Baier put forward a vision of a Europe without NATO. “Can NATO become a system of collective security in Europe, as some people believe? NATO can never be part of the solution because it’s part of the problem,” he said. “Any collective system which provides security needs to be universal….Otherwise it’s a military alliance, which NATO undoubtedly is.” And military alliances, he said, rather than leading to peace, usually lead to war. Corbyn echoed this idea, pointing out that a system of military alliances, set off by one triggering event, is what plunged Europe into World War I over a century ago.
What might a new security order look like? Volodymyr Ishchenko, researcher at Freie Universität Berlin, pointed out that the Left has no consensus on a positive vision for international strategy, nor even a robust discussion about it – and this is a glaring omission. “We don’t have our own camp in international policies, our own vision of how the international system should be transformed,” he said. He called for a more sophisticated and concrete strategy for how the Left moves from a world with wars and nuclear weapons to a world without them.
Finally, it wouldn’t be a Left discussion of war without the acknowledgment of the centrality of class. Özlem Demirel, a Member of European Parliament for die Linke, said, “Wars are a result of a weak peace movement, so we have to organize. If we don’t, I don’t see that my children will have the same opportunity I had not to live with wars near them.” The brunt of these wars will affect the working class, who will experience higher inflation and suffering. In these “rich men’s wars, it is always the blood of the poor,” she said. “We need to organize the poor against the wars of the rich.”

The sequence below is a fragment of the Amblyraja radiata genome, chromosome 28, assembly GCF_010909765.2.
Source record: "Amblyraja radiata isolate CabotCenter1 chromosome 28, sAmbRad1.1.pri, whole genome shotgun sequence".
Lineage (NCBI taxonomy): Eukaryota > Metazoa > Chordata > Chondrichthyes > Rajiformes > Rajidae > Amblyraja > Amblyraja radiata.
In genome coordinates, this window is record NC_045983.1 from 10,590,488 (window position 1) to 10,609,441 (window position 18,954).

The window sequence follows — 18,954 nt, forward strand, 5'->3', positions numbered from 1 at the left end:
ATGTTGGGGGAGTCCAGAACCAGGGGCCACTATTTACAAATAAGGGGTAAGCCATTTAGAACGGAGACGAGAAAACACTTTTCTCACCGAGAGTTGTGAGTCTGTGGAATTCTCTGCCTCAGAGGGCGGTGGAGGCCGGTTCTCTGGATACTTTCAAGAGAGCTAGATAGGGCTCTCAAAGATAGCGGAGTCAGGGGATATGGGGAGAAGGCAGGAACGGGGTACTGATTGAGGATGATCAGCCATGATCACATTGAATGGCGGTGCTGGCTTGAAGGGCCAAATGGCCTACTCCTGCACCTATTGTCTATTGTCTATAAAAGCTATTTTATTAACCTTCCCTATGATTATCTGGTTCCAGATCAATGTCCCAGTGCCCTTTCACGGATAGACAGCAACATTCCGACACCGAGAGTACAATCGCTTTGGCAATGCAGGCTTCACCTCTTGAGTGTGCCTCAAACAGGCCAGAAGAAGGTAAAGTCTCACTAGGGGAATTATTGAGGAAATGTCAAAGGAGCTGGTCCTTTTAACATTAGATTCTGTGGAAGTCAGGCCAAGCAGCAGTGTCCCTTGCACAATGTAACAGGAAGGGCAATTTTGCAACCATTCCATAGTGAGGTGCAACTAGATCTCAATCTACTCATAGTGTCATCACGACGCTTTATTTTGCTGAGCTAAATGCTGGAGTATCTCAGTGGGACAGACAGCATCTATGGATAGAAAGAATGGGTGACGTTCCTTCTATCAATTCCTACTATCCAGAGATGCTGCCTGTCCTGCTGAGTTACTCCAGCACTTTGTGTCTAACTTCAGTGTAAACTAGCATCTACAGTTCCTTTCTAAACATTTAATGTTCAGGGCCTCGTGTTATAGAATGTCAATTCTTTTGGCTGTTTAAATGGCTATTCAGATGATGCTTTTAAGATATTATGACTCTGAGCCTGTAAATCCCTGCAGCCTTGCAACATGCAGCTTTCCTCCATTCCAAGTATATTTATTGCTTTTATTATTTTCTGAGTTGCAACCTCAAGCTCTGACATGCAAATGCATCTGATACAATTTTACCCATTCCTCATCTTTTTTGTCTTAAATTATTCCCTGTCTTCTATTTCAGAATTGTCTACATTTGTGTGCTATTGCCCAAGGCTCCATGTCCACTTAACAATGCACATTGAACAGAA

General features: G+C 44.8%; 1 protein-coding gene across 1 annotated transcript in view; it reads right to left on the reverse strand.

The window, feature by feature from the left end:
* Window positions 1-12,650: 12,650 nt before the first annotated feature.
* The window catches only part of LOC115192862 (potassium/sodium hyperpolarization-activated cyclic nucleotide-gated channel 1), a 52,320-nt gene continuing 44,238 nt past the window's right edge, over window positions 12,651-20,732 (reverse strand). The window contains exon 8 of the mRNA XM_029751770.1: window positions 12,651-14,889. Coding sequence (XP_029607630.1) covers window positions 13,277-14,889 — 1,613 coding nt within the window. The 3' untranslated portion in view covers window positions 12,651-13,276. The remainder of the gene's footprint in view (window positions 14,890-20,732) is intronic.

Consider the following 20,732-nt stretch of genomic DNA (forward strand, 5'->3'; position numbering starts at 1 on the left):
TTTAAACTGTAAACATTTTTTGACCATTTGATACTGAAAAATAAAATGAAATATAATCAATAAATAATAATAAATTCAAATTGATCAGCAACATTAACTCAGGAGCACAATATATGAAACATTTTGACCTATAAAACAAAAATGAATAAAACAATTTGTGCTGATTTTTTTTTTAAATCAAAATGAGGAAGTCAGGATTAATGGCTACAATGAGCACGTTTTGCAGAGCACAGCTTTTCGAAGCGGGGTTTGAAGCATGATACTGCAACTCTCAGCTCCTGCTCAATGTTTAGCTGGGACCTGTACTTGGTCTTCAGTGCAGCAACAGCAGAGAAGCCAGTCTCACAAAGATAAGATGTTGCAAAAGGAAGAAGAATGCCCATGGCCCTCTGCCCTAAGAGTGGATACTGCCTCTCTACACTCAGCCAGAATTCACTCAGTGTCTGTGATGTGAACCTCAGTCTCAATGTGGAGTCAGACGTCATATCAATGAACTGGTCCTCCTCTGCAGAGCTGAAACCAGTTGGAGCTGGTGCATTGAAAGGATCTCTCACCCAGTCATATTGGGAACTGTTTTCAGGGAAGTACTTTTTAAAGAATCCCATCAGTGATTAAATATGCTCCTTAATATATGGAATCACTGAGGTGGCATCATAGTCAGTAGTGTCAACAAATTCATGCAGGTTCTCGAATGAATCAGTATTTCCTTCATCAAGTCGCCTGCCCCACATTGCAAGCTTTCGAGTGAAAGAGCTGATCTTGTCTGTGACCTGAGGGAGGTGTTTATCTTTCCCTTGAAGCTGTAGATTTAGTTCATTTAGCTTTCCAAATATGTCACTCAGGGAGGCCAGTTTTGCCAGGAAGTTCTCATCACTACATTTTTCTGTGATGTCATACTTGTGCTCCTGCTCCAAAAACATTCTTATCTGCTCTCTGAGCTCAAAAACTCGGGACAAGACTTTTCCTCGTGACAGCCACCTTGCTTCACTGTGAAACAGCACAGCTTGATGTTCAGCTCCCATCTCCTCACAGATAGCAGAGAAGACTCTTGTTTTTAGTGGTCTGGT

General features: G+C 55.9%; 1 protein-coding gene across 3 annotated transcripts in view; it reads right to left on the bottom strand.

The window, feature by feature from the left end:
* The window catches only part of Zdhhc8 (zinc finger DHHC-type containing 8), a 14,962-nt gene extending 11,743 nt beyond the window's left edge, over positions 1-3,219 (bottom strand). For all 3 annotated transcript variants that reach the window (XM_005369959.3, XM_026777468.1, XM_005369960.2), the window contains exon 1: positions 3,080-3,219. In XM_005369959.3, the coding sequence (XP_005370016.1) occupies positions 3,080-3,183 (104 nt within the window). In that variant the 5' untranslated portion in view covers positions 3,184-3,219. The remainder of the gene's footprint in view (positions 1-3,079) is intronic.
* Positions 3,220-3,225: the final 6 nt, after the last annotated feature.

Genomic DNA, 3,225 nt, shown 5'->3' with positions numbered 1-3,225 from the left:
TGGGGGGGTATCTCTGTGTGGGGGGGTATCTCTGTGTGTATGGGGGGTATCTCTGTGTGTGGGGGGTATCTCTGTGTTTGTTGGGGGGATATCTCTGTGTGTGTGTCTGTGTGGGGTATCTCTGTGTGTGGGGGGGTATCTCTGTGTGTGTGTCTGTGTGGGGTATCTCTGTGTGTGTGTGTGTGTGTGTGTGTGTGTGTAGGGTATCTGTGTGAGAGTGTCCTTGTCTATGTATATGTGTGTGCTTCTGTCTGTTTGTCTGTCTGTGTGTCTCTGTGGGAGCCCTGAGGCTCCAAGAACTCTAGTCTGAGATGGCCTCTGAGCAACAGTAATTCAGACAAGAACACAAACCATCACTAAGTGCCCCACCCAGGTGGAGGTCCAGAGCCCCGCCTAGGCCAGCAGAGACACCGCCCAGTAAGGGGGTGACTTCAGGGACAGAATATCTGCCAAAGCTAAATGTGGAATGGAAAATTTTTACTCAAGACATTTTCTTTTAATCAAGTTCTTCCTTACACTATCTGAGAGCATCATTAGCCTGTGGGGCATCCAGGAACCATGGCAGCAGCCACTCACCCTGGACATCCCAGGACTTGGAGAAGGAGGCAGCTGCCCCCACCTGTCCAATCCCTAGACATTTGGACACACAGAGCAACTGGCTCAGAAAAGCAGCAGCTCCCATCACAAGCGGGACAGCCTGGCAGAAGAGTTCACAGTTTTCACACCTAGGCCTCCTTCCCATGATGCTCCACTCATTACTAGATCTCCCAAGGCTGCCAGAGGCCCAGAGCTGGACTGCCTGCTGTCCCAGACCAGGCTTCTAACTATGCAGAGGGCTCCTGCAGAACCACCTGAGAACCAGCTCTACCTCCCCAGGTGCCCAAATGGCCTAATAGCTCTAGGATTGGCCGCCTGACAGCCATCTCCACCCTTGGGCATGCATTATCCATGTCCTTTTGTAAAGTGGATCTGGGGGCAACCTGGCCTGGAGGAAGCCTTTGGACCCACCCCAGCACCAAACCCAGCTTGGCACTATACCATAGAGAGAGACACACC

On class: It’s still central to our project.
Most speakers brought up class struggle, but the panel most focused on it was “Contemporary Capitalism and Its Gravediggers,” which sought to describe the conditions of capitalism in this political moment, and to answer the question: “What does the global working class look like today, and how can it fight back?”
For New York University professor Vivek Chibber, author of The Class Matrix and The ABCs of Capitalism, conditions may look different, but our project hasn’t changed. “Unless the socialist Left embeds itself in the lives of working people again, there’s no hope for socialism,” he said. A merger between the Left and the working class is still the only way to challenge capital. Critics from inside and outside the Left claim that Marxists focus too heavily on blue-collar workers, at the expense of other segments of the working class, but Chibber said this is a “myth created by the aging New Left.” He defined the working class as anyone who works for a wage in a non-supervisory position, including people in the service sector, factories, and even in banking and finance. As for the fixation on blue-collar workers, he argued, unions and communist or socialist parties at the time of peak labor militancy – the 1930s and 1940s – focused on that sector of the working class because of the conditions of the time, namely a huge manufacturing industry.
What is Chibber’s prescription for labor organizing in 2022? He described today’s capitalism as slow-growth, deindustrialized, and globalized, and today’s workers as more atomized and precarious – and therefore taking on a higher risk if they attempt to organize. Labor organizing, he said, will have to be done outside of manufacturing, in the service sector and in small shops, and it may not be centered on collective bargaining the way it was in the past, but rather in collective agreements in the informal sector, which is harder to organize and doesn’t have the institutional protections that manufacturing had in the 1940s.